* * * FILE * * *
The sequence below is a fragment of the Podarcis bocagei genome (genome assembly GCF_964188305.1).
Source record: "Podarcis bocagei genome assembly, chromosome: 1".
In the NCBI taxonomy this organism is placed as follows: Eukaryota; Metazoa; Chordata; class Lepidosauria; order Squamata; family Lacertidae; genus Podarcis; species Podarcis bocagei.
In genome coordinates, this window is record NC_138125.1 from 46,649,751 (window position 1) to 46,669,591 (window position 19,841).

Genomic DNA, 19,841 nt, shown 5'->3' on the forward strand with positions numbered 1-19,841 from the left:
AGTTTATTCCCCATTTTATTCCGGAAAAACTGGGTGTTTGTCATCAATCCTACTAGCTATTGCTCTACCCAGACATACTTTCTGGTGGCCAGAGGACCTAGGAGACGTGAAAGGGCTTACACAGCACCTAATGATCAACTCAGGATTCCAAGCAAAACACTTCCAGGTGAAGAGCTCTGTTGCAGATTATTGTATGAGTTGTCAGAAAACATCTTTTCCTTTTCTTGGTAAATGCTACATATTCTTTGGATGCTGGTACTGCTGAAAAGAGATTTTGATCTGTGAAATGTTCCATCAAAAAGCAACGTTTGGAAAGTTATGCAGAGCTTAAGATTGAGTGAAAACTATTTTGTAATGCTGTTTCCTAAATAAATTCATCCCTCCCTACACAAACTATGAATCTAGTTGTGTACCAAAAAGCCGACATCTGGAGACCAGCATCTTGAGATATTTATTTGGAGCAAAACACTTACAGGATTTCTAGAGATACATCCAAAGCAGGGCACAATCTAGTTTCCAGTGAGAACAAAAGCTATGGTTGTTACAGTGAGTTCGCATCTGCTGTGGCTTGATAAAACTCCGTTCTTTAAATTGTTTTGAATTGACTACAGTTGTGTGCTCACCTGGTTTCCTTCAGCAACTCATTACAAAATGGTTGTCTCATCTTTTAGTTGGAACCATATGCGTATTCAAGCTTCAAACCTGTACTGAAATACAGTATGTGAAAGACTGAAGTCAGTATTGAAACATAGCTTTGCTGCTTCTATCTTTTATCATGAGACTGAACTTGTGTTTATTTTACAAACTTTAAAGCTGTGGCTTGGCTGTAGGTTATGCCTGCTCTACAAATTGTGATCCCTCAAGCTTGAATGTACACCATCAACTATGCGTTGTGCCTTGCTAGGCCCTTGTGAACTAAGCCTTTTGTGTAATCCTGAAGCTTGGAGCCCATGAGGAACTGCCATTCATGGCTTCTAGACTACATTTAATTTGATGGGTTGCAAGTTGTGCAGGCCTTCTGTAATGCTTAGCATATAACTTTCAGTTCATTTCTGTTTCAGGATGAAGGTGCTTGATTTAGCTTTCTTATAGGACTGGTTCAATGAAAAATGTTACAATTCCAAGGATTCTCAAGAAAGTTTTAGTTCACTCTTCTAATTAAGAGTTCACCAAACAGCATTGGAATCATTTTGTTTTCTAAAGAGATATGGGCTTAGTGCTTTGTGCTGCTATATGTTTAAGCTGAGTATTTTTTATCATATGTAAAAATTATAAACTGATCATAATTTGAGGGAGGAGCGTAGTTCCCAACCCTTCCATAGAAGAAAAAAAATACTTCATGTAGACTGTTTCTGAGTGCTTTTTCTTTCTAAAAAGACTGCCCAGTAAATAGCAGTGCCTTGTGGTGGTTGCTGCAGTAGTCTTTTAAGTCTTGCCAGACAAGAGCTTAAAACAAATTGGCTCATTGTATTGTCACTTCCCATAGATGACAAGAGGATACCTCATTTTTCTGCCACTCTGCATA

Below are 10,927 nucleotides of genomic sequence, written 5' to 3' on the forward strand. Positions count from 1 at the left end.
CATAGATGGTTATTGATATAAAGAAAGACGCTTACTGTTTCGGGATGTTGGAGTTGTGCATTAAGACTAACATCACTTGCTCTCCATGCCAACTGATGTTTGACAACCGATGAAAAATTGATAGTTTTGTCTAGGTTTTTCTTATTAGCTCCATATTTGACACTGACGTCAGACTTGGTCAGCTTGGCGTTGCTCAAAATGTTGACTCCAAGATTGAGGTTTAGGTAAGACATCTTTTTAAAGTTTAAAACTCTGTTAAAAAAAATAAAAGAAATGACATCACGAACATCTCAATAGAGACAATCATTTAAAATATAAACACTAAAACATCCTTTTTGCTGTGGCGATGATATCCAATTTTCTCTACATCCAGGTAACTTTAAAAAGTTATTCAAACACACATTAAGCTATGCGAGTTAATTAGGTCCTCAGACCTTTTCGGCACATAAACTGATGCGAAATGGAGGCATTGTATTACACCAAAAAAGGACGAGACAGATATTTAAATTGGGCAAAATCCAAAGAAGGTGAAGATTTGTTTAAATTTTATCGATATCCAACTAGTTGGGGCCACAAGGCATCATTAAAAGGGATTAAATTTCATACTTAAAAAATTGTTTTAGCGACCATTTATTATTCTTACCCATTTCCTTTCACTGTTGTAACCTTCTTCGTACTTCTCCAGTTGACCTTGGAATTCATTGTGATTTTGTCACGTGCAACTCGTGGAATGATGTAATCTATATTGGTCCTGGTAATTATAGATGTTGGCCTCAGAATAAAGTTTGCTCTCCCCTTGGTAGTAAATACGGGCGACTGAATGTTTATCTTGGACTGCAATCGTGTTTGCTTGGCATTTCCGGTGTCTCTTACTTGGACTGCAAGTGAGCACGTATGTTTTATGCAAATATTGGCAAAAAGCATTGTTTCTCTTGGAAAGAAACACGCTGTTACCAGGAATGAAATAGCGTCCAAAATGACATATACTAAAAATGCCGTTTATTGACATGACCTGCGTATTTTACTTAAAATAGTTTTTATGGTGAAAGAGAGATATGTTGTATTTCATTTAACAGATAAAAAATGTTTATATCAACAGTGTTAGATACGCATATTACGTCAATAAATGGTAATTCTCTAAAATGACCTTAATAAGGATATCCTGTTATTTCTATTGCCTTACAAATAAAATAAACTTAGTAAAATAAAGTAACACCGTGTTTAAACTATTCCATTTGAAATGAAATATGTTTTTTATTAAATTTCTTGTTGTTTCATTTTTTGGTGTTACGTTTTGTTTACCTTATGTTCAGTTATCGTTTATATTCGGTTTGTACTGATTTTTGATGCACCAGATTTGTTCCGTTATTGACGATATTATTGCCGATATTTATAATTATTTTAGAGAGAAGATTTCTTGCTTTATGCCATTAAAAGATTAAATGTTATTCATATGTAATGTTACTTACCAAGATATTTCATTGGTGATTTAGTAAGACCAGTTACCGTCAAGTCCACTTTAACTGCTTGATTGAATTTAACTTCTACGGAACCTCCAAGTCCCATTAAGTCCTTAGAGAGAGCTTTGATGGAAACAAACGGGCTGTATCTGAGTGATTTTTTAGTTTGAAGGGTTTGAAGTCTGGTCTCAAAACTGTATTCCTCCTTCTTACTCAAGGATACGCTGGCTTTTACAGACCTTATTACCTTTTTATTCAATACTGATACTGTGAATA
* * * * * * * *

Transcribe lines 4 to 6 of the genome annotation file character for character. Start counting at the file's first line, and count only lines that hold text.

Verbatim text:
In genome coordinates, this window is record NC_138125.1 from 46,649,751 (window position 1) to 46,669,591 (window position 19,841).

Genomic DNA, 19,841 nt, shown 5'->3' on the forward strand with positions numbered 1-19,841 from the left:
AGTTTATTCCCCATTTTATTCCGGAAAAACTGGGTGTTTGTCATCAATCCTACTAGCTATTGCTCTACCCAGACATACTTTCTGGTGGCCAGAGGACCTAGGAGACGTGAAAGGGCTTACACAGCACCTAATGATCAACTCAGGATTCCAAGCAAAACACTTCCAGGTGAAGAGCTCTGTTGCAGATTATTGTATGAGTTGTCAGAAAACATCTTTTCCTTTTCTTGGTAAATGCTACATATTCTTTGGATGCTGGTACTGCTGAAAAGAGATTTTGATCTGTGAAATGTTCCATCAAAAAGCAACGTTTGGAAAGTTATGCAGAGCTTAAGATTGAGTGAAAACTATTTTGTAATGCTGTTTCCTAAATAAATTCATCCCTCCCTACACAAACTATGAATCTAGTTGTGTACCAAAAAGCCGACATCTGGAGACCAGCATCTTGAGATATTTATTTGGAGCAAAACACTTACAGGATTTCTAGAGATACATCCAAAGCAGGGCACAATCTAGTTTCCAGTGAGAACAAAAGCTATGGTTGTTACAGTGAGTTCGCATCTGCTGTGGCTTGATAAAACTCCGTTCTTTAAATTGTTTTGAATTGACTACAGTTGTGTGCTCACCTGGTTTCCTTCAGCAACTCATTACAAAATGGTTGTCTCATCTTTTAGTTGGAACCATATGCGTATTCAAGCTTCAAACCTGTACTGAAATACAGTATGTGAAAGACTGAAGTCAGTATTGAAACATAGCTTTGCTGCTTCTATCTTTTATCATGAGACTGAACTTGTGTTTATTTTACAAACTTTAAAGCTGTGGCTTGGCTGTAGGTTATGCCTGCTCTACAAATTGTGATCCCTCAAGCTTGAATGTACACCATCAACTATGCGTTGTGCCTTGCTAGGCCCTTGTGAACTAAGCCTTTTGTGTAATCCTGAAGCTTGGAGCCCATGAGGAACTGCCATTCATGGCTTCTAGACTACATTTAATTTGATGGGTTGCAAGTTGTGCAGGCCTTCTGTAATGCTTAGCATATAACTTTCAGTTCATTTCTGTTTCAGGATGAAGGTGCTTGATTTAGCTTTCTTATAGGACTGGTTCAATGAAAAATGTTACAATTCCAAGGATTCTCAAGAAAGTTTTAGTTCACTCTTCTAATTAAGAGTTCACCAAACAGCATTGGAATCATTTTGTTTTCTAAAGAGATATGGGCTTAGTGCTTTGTGCTGCTATATGTTTAAGCTGAGTATTTTTTATCATATGTAAAAATTATAAACTGATCATAATTTGAGGGAGGAGCGTAGTTCCCAACCCTTCCATAGAAGAAAAAAAATACTTCATGTAGACTGTTTCTGAGTGCTTTTTCTTTCTAAAAAGACTGCCCAGTAAATAGCAGTGCCTTGTGGTGGTTGCTGCAGTAGTCTTTTAAGTCTTGCCAGACAAGAGCTTAAAACAAATTGGCTCATTGTATTGTCACTTCCCATAGATGACAAGAGGATACCTCATTTTTCTGCCACTCTGCATA